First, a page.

Syrian journalists and activists reacted to Fares and Juneid’s assassination as the National Coalition for Syrian Revolution and Opposition Forces condemned this act, saying in a statement “this crime targeted a dear place in the heart of the Syrian revolution, especially with what Kafrnabel represents in the conscience of the Syrian people as one of the icons of the Syrian revolution with its civil and peaceful activities and its banners that expressed the aspirations of the Syrian people for years.” The National Coalition blamed responsibility for this act on what it called the “coalition of tyranny and terrorism,” adding that the two activists had previously confronted it in the past and Fares was abducted and subjected to an assassination attempt.
In addition to the coalition, the Higher Negotiation Committee condemned the assassination, saying in a statement “the dictatorial government has always targeted liberals by various means and methods. Then came along those who carried out its agenda with their extremism and conspiracy on the Syrian people’s revolution.” Active military factions in Idlib did not comment on the assassination, despite the wide chaos it caused recently, especially Tahril al-Sham, which considers Kafrnabel part of its area of influence.
The US State Department Representative in Syria Jim Jeffrey and the US Special Envoy to Syria Joel Rayburn issued a statement condemning the assassination of the two activists. The UK Special Representative for Syria Martin Longden said through the British Foreign Office’s Twitter account that Fares was the conscience of the revolution and his murder is a loss to Syria. French President Emmanuel Macron also condemned the assassination.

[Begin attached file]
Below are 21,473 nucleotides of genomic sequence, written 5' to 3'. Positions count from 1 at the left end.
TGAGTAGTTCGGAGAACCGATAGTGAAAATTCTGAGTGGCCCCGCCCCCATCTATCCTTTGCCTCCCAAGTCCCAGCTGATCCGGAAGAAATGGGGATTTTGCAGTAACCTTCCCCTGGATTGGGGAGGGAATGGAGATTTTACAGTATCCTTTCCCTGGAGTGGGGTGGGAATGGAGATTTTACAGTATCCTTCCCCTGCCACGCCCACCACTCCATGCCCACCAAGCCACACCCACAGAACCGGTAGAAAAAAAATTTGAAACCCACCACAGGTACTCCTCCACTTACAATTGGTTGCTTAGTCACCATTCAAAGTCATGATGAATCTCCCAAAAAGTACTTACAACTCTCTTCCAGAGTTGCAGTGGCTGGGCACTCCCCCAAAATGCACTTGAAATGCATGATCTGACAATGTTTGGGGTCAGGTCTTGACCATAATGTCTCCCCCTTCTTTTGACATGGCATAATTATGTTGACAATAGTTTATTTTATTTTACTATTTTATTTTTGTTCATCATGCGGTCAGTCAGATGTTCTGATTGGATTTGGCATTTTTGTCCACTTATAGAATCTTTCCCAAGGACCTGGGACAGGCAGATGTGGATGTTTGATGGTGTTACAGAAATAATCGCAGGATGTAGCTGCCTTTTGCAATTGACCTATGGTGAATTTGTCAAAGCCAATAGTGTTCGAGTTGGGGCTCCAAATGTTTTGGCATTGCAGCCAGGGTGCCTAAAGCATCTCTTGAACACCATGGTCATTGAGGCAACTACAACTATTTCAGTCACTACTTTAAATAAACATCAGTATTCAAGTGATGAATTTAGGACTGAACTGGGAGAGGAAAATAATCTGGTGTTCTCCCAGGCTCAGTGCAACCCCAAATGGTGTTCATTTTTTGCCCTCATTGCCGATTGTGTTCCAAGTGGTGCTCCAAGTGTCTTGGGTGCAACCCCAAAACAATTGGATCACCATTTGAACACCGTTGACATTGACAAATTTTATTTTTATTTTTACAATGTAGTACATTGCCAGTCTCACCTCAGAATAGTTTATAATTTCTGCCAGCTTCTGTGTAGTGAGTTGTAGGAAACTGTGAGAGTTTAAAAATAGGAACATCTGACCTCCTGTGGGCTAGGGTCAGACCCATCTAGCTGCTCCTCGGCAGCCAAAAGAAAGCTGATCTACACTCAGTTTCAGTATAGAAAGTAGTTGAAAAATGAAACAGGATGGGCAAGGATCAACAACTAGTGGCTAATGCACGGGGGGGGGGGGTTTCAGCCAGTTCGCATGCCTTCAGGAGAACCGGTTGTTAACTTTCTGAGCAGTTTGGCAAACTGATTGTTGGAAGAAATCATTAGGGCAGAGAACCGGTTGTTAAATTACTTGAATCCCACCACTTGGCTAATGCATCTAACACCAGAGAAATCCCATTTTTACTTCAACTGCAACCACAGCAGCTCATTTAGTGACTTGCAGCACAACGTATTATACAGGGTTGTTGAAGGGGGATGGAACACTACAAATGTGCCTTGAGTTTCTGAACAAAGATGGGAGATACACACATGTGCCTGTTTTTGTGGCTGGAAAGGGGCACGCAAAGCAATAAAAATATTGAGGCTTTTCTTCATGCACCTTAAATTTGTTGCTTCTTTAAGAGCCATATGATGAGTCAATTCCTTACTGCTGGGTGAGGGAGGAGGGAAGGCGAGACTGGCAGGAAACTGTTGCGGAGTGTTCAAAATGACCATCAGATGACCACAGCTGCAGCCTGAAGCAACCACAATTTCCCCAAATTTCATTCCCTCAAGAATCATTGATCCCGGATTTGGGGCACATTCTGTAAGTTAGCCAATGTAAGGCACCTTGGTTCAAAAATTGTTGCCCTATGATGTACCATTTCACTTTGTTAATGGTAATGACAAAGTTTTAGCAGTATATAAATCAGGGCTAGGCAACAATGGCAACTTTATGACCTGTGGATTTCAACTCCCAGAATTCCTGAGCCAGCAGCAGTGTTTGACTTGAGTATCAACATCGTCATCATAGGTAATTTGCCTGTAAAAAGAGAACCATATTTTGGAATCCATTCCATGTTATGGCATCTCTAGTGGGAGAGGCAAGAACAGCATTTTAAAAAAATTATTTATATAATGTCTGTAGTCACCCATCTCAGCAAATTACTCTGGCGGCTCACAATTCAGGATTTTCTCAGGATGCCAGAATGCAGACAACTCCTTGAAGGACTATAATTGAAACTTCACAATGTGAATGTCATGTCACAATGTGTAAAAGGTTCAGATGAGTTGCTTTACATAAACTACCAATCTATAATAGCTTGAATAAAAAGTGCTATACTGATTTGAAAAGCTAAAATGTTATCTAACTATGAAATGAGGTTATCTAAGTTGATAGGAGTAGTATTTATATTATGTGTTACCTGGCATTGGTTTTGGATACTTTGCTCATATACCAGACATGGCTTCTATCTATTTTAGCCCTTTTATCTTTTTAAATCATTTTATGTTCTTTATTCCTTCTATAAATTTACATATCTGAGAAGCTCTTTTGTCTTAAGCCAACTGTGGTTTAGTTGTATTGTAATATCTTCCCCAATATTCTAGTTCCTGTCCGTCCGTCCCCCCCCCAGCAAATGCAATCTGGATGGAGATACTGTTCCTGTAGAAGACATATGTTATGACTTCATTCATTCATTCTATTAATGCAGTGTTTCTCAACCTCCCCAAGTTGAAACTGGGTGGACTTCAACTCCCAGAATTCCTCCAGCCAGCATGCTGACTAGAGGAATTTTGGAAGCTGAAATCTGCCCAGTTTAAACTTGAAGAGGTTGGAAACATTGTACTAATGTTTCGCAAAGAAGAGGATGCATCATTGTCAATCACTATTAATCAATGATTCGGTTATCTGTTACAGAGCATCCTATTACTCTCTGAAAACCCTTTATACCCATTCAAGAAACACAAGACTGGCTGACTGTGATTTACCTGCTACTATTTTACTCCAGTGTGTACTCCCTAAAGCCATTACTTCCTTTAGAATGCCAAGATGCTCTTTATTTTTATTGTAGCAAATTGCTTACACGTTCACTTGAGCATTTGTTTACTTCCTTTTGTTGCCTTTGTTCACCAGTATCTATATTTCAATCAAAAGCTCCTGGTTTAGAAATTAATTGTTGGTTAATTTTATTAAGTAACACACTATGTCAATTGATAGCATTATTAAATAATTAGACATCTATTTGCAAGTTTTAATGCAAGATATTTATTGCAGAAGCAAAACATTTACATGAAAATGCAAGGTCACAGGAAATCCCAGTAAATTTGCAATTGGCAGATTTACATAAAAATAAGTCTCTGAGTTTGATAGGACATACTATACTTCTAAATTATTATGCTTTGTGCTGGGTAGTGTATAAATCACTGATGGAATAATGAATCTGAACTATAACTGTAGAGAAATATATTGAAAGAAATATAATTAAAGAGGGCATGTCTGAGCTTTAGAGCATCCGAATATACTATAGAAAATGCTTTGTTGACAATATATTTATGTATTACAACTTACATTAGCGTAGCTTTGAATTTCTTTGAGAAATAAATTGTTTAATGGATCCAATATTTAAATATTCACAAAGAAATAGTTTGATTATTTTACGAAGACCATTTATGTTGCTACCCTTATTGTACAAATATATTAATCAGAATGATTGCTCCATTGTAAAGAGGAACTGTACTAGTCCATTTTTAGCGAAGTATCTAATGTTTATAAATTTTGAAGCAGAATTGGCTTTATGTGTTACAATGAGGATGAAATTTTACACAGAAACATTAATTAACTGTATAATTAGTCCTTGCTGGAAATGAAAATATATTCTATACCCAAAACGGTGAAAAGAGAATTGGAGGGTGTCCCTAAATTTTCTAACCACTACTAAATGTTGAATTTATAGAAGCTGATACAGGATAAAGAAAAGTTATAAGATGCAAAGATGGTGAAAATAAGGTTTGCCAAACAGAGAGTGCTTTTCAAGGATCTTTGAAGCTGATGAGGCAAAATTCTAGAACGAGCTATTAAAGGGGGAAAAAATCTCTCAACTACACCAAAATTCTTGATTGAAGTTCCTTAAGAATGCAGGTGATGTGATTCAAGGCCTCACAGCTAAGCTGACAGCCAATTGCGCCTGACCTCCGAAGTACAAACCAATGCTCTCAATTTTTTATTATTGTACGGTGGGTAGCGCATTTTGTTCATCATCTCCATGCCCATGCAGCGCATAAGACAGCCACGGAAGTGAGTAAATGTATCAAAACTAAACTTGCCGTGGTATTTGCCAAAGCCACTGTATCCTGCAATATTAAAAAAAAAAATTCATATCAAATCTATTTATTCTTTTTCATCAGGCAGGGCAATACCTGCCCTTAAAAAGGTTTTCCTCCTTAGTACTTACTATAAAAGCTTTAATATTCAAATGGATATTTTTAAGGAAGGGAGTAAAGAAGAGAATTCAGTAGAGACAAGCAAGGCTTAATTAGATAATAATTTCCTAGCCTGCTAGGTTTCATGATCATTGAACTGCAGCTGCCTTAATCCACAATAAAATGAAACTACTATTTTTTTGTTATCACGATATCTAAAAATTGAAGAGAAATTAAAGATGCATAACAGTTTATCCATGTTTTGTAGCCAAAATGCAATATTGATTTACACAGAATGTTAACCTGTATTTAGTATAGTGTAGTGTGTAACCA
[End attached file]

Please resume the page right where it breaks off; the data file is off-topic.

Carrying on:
Escalation in the Countryside of Hama and Idlib
25 November 2018
Government forces escalated their rocket attack and bombardment of the countryside of Hama and Idlib on Sunday, one day after shelling Jarjnaz, south of Idlib, which left eight civilians dead, mostly women and children. Enab Baladi’s reporter in the northern countryside of Hama said that targeting of areas, in the northern countryside of Hama and the southern countryside of Idlib, with rockets and heavy artillery has continued since early morning. Several civilians were injured, in the towns of Latmin and Kafrzait in northern Hama, as a result of the heavy rockets that targeted the towns, he said. Residents of the town of Jarjnaz and surrounding areas fled the area today as a result of the continued escalation by government forces.